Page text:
So often I have read those words and felt exactly as Mack did.
Lost.

Lost in my own sadness, lost in the darkness, lost direction, lost all purpose in my life. Lost in the great missing.

image

Our parents are, or should be, the first stability we experience in life. We belong to them, and with that comes safety and security. We follow their direction, and they don’t let us get lost.
Without our parents, and particularly if you are single, we can wonder who we belong to. I still have my dad, but since mum died I have wondered what will become of me when dad dies. Who will I belong to? I will no longer be anyone’s first responsibility, I will have no one who will love me unconditionally. I will be lost.

Lost and afraid.

If I let myself go down this road, I very quickly find myself in the dark, full of unanswered questions, and fearful of what the future holds. Sometimes I am quick to recognise this is happening, and can rein myself back in before I reach the point of life holding nothing but impending doom!! Like many fears, it is the fear of the unknown that is frightening. I am so quick to rush ahead and imagine the worst, when in fact the reality might be very different!

My mum is not lost, I know exactly where she is.
Im not lost either, I feel lost sometimes, but I’m not lost.

I love the parable of the lost sheep in the bible. If you don’t know the story, it tells of a man who had one hundred sheep. When one of the sheep is lost, he leaves the other ninety nine to go and search for it. He searches until he finds it, that’s how important that one sheep was. That’s how God feels about us. We are that precious, and that important to Him, that he would keep searching for us. We aren’t just one of many sheep, lost in a crowd of nameless faces. We are known to him, he sees our pain, he sees our fears, he sees us in all our ‘lost ness’.

I know it can be hard to believe this. I struggle too. Sometimes I feel invisible to God, and I wonder if He forgot about me. Does He see that I feel lost? Of course I know the answer in my head, but my feelings don’t always agree.

If you are grieving for a loved one, there are no words I can say to make things easier, but I am so very very sorry that you are hurting. I’m sorry that you feel broken, and I’m sorry you feel lost. All grief is unique, but I can relate to some of what you feel, I too feel broken and lost sometimes.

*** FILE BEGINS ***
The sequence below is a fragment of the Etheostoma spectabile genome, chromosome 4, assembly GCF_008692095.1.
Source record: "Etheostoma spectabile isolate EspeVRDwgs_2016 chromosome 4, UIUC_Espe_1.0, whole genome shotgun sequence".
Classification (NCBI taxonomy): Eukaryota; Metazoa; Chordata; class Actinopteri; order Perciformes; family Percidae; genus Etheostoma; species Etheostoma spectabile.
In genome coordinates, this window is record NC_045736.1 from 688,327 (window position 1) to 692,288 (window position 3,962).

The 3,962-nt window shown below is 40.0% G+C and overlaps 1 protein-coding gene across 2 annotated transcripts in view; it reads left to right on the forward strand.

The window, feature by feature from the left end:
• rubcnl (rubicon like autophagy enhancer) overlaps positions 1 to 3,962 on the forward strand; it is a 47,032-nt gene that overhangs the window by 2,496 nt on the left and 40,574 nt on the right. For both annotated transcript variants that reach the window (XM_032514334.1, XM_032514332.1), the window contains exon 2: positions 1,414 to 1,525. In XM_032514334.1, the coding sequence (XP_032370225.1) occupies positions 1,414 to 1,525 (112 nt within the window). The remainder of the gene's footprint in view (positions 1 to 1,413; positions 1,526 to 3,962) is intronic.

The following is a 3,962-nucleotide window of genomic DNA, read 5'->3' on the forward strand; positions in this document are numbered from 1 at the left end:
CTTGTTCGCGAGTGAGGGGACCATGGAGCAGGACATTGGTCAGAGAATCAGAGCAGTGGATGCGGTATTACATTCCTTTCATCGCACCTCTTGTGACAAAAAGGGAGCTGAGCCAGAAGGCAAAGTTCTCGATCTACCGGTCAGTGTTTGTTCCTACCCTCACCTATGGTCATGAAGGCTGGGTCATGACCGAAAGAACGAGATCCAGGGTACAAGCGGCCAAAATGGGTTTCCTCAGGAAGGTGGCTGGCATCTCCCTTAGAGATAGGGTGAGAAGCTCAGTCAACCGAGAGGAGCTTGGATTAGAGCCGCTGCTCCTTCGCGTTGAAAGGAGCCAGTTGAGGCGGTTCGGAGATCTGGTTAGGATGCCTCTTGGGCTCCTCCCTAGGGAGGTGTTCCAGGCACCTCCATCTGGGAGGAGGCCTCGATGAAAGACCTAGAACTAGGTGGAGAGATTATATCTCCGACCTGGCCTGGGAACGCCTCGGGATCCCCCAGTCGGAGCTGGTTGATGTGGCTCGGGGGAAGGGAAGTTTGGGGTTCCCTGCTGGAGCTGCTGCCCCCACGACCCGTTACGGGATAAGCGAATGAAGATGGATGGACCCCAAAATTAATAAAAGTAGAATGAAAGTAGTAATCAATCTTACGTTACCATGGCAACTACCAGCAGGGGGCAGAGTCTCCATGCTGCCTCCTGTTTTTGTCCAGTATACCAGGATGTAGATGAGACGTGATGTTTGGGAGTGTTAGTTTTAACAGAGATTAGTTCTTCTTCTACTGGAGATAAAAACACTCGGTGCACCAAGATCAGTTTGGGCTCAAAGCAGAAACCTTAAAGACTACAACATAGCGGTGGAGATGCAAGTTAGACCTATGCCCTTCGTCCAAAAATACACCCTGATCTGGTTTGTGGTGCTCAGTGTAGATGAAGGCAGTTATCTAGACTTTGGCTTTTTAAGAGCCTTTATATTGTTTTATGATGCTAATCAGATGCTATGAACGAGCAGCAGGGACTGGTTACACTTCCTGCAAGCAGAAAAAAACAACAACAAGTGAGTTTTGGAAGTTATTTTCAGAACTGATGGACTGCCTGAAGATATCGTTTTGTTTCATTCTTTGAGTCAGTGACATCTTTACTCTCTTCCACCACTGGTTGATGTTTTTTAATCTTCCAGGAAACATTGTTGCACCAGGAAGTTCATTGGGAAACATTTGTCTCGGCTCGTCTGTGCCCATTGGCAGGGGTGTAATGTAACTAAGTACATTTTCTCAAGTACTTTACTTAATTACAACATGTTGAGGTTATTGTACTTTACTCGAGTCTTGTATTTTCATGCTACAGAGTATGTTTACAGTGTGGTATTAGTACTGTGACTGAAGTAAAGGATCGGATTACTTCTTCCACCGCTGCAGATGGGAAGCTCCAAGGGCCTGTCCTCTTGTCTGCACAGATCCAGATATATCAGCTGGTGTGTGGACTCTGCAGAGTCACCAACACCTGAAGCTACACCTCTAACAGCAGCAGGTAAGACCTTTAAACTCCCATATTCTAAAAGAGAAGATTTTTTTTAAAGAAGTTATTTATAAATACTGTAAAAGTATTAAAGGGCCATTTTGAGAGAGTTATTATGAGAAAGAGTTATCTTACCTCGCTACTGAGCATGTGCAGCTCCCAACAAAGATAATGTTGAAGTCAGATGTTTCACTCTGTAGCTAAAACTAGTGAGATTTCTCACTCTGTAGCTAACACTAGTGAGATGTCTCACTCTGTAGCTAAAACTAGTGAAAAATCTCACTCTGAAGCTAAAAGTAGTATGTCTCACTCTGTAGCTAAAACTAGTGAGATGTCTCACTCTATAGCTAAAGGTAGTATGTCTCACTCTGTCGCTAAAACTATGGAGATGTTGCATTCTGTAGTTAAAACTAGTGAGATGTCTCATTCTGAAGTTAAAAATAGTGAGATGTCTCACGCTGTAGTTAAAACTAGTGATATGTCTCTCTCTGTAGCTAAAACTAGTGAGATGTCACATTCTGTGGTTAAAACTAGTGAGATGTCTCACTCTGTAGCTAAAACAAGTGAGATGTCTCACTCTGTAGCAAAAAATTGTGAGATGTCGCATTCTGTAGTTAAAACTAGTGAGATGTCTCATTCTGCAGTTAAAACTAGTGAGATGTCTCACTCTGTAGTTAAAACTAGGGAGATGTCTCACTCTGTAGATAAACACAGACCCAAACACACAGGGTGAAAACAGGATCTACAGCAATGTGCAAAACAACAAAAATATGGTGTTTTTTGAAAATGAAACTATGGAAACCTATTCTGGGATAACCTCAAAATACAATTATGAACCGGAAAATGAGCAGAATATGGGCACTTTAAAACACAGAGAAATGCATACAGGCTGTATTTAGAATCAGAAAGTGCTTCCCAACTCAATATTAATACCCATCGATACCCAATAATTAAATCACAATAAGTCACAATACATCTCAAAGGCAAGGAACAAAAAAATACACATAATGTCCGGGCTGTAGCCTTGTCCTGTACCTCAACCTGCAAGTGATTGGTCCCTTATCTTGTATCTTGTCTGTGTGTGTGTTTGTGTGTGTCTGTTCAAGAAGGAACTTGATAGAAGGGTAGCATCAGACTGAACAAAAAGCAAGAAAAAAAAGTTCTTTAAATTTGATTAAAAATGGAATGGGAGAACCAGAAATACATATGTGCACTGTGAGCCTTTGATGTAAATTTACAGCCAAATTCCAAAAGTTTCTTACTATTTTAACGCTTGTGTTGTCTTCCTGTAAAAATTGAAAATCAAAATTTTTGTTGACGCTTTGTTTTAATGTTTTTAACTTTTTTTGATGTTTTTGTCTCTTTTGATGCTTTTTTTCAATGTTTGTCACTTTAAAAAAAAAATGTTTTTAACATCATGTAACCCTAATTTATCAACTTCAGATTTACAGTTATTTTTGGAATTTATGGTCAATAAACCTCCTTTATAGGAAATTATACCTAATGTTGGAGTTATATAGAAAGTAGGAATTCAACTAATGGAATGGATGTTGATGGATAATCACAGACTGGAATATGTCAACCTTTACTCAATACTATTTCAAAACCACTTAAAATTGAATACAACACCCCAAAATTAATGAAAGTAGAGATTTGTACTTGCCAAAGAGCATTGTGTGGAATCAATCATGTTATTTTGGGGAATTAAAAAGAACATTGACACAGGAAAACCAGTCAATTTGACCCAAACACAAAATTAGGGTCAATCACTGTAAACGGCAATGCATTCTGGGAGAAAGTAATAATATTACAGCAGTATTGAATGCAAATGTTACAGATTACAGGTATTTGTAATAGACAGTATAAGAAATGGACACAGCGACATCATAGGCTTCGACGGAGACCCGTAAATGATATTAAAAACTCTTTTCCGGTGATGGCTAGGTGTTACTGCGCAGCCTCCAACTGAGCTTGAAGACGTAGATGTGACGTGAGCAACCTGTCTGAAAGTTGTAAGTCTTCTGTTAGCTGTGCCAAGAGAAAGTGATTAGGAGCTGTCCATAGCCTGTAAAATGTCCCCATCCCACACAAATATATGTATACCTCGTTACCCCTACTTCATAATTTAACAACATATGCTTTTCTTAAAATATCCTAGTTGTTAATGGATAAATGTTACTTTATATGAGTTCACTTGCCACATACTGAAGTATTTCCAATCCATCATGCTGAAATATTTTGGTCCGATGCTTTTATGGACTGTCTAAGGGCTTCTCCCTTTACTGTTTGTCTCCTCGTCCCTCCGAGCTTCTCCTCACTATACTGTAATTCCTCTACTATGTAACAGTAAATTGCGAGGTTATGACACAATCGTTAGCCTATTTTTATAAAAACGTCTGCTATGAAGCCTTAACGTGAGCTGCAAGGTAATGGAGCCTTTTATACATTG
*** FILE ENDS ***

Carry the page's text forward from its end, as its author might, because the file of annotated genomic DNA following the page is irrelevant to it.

But……….

In spite of how your life looks, or how you feel, you are not invisible, you are not lost. We might be that one sheep, feeling lost, alone, vulnerable and afraid, but Jesus is coming for us.
We are His precious precious treasure, and how He longs to gather us up in His arms and lead us to safety.

Hang in there dear friend, I am believing for both of us that better things are coming. There is hope for us.
We aren’t lost, I’ll say it again, just to remind myself!!

We are not lost

Author: Jenny Card

Thank you for visiting my blog. My name is Jenny and I'm 46 years old. I decided to start writing a blog after my mum died. It has been a steep learning curve navigating my way through the dark and crooked roads of grief, but it has also been hugely enlightening. I've learned so much about myself and my friends, the things that help, and the things that hurt. My hope is that this blog will bring understanding, encouragement, comfort and hope to those that mourn. I also hope that it will help the people that are bravely standing and supporting their friends and loved ones that are grieving. Wherever you are in your grief/life story, know this: You are brave, you are precious, and you are not alone.

2 thoughts on “Lost”

  1. This one is Beautiful Jen! I hear every word you are saying and feel like you hold a mirror up to me! Keep writing: it’s wonderful, sad, Poetic intense and true. And I Thank you. xxx